contents | back | next
The EERI student chapter of the University at Buffalo (UB-EERI), the MCEER Student Leadership Council, the Networking and Education Programs of MCEER, and the University at Buffalo’s Department of Civil, Structural and Environmental Engineering jointly sponsor a series of seminars on a variety of topics related to earthquake hazard mitigation. The purpose of the seminar series is to widen accessibility to timely, technical presentations by students, researchers, visitors and affiliates of MCEER. Previous seminars have been broadcast over the Internet in real-time, and can be viewed anytime at http://civil.eng.buffalo.edu/webcast. However, due to current construction at Ketter Hall, this seminar could not be webcast.
On Friday, September 20, 2002, Dr. Andre Filiatrault of University of California at San Diego gave a lecture entitled “Development of Post-Tensioned Energy Dissipating Connections for Steel Moment Resisting Frames.” It was the tenth presentation in the ongoing seminar series on earthquake engineering topics held at the University at Buffalo.
Mr. Darren Vian, Ph.D. candidate at the Department of Civil, Structural and Environmental Engineering (CSEE), president of the UB-EERI Student Chapter, and member of the MCEER Student Leadership Council (SLC), opened the seminar by welcoming the audience. The lecturer was introduced as well by Dr. Michel Bruneau, Professor and MCEER Deputy Director, who talked about the outstanding research trajectory of the speaker.
Dr. Filiatrault began his presentation by introducing the features of the post-tensioned energy dissipating connections (PTED), and how the self-centering characteristics can be achieved by means of post-tensioned bars without the need of full penetration welds between the flanges of the beams and the columns.
The PTED system is a combination of two important elements:
The work presented by Dr. Filiatrault is the result of an analytical and experimental study conducted at University of California at San Diego. The analytical model of PTED connections was performed idealizing the post-tensioned bars as nonlinear elastic elements, and the energy-dissipating bars as elements with hysteretic behavior. The analytical results were verified by experimental evaluations of a half-scale steel moment resisting frame. Exterior and interior connections were tested and the results were in good agreement with the analytical model.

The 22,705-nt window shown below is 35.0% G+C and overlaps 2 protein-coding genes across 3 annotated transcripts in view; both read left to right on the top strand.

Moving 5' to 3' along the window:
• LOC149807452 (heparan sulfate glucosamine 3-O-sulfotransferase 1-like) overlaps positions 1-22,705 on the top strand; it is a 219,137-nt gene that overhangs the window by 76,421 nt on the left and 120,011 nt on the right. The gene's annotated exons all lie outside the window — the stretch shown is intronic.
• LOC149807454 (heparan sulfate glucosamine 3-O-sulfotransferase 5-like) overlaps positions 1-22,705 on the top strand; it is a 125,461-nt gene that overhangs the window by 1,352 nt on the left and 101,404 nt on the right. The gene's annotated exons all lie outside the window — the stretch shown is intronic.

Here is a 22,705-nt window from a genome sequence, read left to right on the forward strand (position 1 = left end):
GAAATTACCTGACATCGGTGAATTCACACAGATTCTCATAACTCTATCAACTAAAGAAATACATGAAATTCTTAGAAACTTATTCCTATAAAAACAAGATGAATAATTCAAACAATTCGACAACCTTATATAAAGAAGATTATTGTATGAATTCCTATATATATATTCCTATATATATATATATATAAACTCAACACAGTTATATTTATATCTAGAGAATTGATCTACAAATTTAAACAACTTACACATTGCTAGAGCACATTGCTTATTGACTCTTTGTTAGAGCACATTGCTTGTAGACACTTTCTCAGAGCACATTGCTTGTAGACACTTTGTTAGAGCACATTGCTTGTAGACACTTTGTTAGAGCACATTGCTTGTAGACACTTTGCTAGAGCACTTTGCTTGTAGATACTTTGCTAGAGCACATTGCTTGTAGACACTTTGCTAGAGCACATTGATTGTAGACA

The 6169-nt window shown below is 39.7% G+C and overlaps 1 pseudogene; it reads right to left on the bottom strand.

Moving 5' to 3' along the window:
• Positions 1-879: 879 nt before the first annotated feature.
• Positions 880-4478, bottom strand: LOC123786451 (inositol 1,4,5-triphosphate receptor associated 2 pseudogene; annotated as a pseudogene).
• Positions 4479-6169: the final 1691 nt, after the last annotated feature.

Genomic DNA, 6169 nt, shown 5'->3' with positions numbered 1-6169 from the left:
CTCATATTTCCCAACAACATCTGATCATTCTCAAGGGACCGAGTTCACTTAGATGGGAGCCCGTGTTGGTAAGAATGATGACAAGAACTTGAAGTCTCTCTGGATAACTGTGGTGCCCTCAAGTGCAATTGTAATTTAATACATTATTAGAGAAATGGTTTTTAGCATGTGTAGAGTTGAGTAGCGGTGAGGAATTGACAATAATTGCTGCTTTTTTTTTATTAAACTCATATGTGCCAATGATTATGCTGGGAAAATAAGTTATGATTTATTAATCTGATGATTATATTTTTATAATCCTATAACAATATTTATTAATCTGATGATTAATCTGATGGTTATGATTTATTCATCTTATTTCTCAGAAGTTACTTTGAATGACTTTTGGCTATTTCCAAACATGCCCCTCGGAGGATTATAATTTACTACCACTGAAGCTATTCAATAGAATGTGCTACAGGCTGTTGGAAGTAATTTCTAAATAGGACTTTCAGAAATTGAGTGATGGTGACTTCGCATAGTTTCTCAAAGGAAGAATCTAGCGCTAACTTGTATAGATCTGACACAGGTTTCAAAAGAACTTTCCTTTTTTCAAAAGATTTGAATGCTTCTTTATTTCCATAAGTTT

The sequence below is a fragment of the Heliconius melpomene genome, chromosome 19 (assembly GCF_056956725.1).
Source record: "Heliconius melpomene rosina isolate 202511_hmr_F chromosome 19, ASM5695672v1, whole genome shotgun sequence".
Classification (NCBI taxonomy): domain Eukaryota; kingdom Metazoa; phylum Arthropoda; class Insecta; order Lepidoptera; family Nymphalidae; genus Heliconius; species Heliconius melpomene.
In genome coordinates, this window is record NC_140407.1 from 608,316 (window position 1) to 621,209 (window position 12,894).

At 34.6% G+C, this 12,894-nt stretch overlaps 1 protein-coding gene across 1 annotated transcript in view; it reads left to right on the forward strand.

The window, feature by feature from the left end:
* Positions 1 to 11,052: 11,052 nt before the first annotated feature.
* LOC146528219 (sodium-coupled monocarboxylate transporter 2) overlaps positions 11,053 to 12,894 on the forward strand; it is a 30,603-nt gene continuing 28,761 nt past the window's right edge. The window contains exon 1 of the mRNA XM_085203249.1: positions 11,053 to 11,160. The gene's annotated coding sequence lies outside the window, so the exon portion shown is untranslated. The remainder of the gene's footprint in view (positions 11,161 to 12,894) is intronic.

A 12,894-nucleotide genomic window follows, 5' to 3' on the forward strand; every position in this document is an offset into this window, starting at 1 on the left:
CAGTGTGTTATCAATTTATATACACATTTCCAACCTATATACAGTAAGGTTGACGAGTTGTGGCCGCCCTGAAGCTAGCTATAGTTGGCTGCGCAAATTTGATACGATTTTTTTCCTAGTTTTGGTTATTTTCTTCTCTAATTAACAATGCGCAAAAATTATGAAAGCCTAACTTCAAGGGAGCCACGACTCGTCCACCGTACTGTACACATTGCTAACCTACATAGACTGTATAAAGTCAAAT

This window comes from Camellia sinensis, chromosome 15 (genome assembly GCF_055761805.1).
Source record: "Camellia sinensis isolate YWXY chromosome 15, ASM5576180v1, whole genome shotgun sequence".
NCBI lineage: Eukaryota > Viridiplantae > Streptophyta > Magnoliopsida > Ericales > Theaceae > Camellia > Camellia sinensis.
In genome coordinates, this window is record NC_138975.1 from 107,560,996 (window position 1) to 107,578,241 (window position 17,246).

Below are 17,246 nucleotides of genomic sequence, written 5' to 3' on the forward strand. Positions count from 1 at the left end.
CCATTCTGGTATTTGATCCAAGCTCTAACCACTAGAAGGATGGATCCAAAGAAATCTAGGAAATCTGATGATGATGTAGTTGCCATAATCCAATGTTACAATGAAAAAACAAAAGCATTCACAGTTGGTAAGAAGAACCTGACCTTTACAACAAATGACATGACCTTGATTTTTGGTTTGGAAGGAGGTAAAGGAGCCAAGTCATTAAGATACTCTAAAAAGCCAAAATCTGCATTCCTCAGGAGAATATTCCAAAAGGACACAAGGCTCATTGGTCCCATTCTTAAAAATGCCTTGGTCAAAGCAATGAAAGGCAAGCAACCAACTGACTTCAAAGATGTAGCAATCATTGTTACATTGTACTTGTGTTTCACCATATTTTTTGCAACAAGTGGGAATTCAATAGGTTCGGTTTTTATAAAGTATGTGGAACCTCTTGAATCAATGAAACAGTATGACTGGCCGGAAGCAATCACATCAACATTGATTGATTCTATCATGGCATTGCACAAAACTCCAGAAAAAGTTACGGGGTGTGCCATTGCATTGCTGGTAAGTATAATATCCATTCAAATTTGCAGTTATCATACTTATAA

According to Dr. Filiatrault, with a properly proportioned post-tensioned force, no shear connection is required between beam and column. The shear is transferred through Coulomb-type friction at the beam-to-column interface. Therefore, a special treatment of the steel surfaces would increase the friction coefficient and the shear capacity of the connection. Furthermore, the dowel action of the ED and the PT bars provide a redundant mechanism in the case of a loss of the post-tensioned force.
The analytical model as well as the cyclic test showed that the PTED connection has the capability to undergo large deformations, and producing significant energy dissipation, without compromising the integrity of the surrounding structure (i.e., beams and columns remain undamaged, without residual drift).
Dr. Filiatrault is expanding his work on this concept of an energy dissipating system. Future investigation will be focused on other interesting aspects, such as the reliability verification of the friction shear transfer mechanism, and the system response incorporating the effect of a concrete slab supported by the beams.
Dr. Filiatrault’s presentation was received by generous applause, after which Mr.Vian moderated the discussions. After Dr. Filiatrault answered some questions from the audience, the seminar was closed.
- Submitted by Ramiro Vargas,UB-EERI vice-president, University at Buffalo
Note: A review of Reginald Des Roches seminar, “Seismic Retrofit Using Shape Memory Alloys,” held October 28, 2002, will be included in the next issue of the Bulletin.